‘The most recent disappointment for those on the left was the paper’s failure—as they saw it—to wholeheartedly embrace Jeremy Corbyn’s leadership of the Labour Party.’
This is truly outrageous spin. In fact, the Guardian played a key role in the propaganda blitz that scuppered Corbyn’s chances of becoming Prime Minister and making any move towards a more equal society that the Guardian supposedly champions.
Keyvan Minoukadeh of the website fivefilters.org diligently monitored the relentless Guardian attacks on Corbyn over the two-year period from 2015-2017. He observed that there was a slight let-up towards the end of this period, perhaps because Guardian editors were worried that they had alienated too many readers. But then:
‘After a short pause, the paper continued and intensified its attacks, this time spreading spurious and damaging claims of anti-semitism.’
In short, the paper failed to ‘wholeheartedly embrace Jeremy Corbyn’s leadership’ in much the same way that a kestrel fails to wholeheartedly embrace a mouse when swooping down for its prey.
The late Tony Benn had it right:
‘The Guardian represents a whole batch of journalists…who, broadly speaking, like the status quo…are very critical of the left…They just are the Establishment. It is a society that suits them well.’
As we saw above, Viner’s florid account of her beloved paper overflowed with worthy words about principles, values, roots, morals, and a ‘mission based on a moral conviction’ to ‘create a better’ society and ‘to build hope’. These claims are cruel deceptions because the reality is far different. In truth, the Guardian has long played a liberal gatekeeper role, corralling and deflecting the threat of real public opposition to elite power.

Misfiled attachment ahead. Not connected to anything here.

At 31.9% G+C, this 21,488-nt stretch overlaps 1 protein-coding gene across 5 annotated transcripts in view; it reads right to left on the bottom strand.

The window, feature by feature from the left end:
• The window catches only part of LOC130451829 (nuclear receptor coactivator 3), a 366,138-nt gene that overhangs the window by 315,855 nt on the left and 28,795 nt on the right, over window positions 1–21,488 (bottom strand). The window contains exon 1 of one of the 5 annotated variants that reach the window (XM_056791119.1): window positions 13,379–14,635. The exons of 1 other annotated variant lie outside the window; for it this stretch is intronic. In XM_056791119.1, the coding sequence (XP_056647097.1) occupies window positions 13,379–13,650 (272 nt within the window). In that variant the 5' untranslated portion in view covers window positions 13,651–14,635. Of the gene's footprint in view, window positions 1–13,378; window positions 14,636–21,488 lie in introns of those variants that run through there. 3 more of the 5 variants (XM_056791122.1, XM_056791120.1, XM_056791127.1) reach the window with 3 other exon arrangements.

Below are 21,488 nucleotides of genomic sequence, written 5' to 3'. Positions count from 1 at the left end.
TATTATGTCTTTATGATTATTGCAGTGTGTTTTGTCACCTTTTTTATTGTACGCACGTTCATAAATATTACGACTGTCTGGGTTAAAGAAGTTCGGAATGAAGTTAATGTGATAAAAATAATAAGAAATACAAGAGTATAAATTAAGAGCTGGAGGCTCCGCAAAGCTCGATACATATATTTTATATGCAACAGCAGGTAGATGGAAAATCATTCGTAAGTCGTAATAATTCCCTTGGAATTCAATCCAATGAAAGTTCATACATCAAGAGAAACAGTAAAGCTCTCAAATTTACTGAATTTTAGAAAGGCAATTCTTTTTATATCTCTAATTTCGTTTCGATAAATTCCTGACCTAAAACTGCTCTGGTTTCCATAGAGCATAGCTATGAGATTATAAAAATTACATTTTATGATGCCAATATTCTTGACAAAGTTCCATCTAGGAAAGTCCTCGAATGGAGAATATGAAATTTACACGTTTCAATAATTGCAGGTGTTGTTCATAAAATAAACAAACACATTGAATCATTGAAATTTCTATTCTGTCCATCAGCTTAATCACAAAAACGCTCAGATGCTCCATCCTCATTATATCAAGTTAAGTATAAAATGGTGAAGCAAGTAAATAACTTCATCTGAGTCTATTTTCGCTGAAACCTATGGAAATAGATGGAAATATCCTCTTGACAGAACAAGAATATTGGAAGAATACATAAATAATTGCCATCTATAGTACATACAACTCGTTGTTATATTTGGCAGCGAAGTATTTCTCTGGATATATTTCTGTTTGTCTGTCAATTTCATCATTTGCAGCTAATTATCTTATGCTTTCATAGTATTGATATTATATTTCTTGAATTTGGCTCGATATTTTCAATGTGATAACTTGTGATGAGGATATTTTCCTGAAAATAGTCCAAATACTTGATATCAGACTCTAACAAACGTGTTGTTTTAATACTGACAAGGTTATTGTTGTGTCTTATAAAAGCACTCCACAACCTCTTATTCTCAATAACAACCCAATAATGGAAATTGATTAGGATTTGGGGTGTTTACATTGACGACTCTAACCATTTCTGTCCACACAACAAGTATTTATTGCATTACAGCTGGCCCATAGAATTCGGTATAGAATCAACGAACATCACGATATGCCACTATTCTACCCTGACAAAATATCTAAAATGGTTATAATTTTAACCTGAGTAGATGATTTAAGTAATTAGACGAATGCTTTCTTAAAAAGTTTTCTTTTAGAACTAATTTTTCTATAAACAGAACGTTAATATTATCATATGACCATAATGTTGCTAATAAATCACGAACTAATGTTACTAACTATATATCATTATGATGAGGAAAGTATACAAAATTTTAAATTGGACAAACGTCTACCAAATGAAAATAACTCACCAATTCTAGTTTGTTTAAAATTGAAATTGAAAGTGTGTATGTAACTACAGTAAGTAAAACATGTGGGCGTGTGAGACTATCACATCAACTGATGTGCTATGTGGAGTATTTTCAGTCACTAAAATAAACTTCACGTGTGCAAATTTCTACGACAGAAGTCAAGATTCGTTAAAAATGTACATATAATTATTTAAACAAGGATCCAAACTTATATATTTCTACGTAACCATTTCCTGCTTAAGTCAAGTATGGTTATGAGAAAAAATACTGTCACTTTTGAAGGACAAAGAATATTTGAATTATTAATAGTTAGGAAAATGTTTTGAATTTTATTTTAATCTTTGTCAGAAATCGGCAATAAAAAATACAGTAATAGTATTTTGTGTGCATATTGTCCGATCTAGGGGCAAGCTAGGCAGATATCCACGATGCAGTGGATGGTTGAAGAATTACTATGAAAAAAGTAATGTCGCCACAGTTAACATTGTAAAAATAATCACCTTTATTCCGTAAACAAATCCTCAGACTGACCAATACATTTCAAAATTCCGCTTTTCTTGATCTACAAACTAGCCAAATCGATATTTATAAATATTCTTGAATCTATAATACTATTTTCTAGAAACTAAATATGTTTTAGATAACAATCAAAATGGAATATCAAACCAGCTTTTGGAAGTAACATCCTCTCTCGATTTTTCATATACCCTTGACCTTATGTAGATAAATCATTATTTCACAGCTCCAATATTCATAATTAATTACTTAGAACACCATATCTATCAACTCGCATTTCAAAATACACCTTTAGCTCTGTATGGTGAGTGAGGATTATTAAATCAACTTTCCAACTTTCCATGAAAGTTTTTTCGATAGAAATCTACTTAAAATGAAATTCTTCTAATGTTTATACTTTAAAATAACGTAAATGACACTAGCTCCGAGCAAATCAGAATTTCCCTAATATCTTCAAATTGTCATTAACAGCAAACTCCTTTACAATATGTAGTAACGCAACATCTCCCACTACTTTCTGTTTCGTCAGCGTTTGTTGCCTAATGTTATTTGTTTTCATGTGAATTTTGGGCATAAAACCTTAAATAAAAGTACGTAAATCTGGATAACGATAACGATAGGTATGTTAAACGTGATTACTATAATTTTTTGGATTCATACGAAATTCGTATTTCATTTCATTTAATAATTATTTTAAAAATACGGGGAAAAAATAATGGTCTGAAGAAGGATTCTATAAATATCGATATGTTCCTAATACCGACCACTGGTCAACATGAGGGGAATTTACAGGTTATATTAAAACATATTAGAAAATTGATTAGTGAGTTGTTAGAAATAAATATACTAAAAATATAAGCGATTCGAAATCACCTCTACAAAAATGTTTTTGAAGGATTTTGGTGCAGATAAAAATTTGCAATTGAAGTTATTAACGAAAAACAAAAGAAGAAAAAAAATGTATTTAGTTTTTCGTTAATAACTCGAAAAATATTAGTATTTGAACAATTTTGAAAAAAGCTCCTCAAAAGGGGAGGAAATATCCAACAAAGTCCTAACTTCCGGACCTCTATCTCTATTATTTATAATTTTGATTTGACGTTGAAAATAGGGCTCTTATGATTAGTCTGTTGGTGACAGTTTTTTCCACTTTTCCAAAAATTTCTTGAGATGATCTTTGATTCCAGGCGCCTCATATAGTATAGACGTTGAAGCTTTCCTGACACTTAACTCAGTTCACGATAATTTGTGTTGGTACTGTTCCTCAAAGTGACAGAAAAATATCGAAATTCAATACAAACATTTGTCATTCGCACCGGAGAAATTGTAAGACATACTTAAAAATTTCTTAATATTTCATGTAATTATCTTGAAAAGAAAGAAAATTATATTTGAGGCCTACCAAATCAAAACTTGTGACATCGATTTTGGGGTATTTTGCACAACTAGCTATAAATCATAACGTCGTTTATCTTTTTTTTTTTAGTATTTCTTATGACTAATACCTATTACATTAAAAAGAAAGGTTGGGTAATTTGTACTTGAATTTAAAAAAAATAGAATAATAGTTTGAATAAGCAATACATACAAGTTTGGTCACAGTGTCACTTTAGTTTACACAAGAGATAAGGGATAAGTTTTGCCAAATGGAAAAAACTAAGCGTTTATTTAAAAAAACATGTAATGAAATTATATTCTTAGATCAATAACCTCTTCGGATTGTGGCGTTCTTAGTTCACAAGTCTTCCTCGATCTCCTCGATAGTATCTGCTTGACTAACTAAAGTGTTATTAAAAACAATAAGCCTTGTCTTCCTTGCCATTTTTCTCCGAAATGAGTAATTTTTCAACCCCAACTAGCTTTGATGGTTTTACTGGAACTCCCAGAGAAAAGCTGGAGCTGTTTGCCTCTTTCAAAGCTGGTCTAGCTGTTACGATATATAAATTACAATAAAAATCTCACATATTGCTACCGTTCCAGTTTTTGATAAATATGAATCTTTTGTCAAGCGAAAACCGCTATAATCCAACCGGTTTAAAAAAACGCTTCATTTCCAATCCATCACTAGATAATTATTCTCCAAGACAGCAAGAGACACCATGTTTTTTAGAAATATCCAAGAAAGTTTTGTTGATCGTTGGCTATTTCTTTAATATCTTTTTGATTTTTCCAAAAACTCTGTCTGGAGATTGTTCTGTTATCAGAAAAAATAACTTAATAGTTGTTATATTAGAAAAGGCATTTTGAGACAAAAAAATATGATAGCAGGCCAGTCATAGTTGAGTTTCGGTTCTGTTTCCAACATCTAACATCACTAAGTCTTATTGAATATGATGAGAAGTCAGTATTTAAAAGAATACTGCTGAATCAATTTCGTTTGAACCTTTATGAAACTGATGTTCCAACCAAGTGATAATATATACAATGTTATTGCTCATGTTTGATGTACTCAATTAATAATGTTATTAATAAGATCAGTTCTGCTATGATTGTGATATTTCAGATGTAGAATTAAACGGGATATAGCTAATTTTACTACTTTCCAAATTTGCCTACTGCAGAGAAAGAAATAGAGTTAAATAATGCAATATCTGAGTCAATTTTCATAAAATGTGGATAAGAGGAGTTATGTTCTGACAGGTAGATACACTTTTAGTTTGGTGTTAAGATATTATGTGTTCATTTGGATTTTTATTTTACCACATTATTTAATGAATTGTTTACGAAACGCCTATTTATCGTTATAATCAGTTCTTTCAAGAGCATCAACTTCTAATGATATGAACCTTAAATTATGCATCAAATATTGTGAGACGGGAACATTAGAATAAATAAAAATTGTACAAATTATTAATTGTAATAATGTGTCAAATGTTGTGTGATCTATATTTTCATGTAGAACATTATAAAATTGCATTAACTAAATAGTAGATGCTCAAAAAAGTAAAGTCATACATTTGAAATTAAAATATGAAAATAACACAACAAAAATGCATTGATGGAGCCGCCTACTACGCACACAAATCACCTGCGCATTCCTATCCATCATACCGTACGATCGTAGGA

A newspaper predicated on ‘liberal values’ has a crucial role to play in the propaganda system. As Noam Chomsky has long observed, such a paper delimits the ‘acceptable’ limits of news reporting and commentary: ‘Thus far, and no further’. To be truly effective, the ‘mainstream’ media must appear to be relatively free and open. For this reason, added Chomsky:
‘liberal bias is extremely important in a sophisticated system of propaganda.’
The Guardian epitomises this vital function.
Jonathan Cook, a former Guardian reporter who is now an independent, reader-supported journalist, put it this way:
‘The role of corporate media is to serve as a figurative sheep-dog, herding journalists each day into an ideological pen – the publication they write for. There are minor differences of opinion and emphasis between conservative publications and liberal ones, but they all ultimately serve the same corporate, business-friendly, colonial, war-mongering agenda.’
Just consider one salient fact. Absent from the Guardian – and the entire ‘mainstream’ media – is any sustained, substantive reporting about the economic system that is driving climate breakdown and mass extinction of species. A recent video titled, ‘Why Capitalism Can’t Handle Climate Change’, from Second Thought, an educational YouTube channel presenting analysis of current events from a Leftist perspective, encapsulates the most pressing crisis today:
‘If we want to ensure a liveable future for the human race, we must move past capitalism. Capitalism is incapable of solving the problems it creates. It is entirely beholden to the profit motive, and no amount of flowery language, greenwashing or reform will ever change that.’
Sweep aside the paper’s lofty rhetoric, and it is clear that the Guardian has long been a component of power that is currently driving humanity towards extinction.